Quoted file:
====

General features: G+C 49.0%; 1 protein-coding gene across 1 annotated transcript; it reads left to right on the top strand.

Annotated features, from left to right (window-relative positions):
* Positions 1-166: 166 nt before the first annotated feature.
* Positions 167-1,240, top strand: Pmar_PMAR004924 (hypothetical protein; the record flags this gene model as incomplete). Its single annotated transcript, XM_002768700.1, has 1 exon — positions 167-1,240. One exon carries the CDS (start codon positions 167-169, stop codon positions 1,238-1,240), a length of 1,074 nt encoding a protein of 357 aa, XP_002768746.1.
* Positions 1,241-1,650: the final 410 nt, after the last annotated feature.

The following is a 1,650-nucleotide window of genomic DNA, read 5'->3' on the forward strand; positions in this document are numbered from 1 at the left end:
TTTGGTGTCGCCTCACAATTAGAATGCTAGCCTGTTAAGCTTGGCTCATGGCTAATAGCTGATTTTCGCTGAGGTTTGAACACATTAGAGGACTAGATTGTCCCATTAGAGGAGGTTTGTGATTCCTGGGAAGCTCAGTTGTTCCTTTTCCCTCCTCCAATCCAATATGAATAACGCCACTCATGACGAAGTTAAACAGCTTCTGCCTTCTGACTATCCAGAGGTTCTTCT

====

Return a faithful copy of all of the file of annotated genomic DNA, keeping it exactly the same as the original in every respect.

General features: G+C 49.0%; 1 protein-coding gene across 1 annotated transcript; it reads left to right on the top strand.

Annotated features, from left to right (window-relative positions):
* Positions 1-166: 166 nt before the first annotated feature.
* Positions 167-1,240, top strand: Pmar_PMAR004924 (hypothetical protein; the record flags this gene model as incomplete). Its single annotated transcript, XM_002768700.1, has 1 exon — positions 167-1,240. One exon carries the CDS (start codon positions 167-169, stop codon positions 1,238-1,240), a length of 1,074 nt encoding a protein of 357 aa, XP_002768746.1.
* Positions 1,241-1,650: the final 410 nt, after the last annotated feature.

The following is a 1,650-nucleotide window of genomic DNA, read 5'->3' on the forward strand; positions in this document are numbered from 1 at the left end:
TTTGGTGTCGCCTCACAATTAGAATGCTAGCCTGTTAAGCTTGGCTCATGGCTAATAGCTGATTTTCGCTGAGGTTTGAACACATTAGAGGACTAGATTGTCCCATTAGAGGAGGTTTGTGATTCCTGGGAAGCTCAGTTGTTCCTTTTCCCTCCTCCAATCCAATATGAATAACGCCACTCATGACGAAGTTAAACAGCTTCTGCCTTCTGACTATCCAGAGGTTCTTCT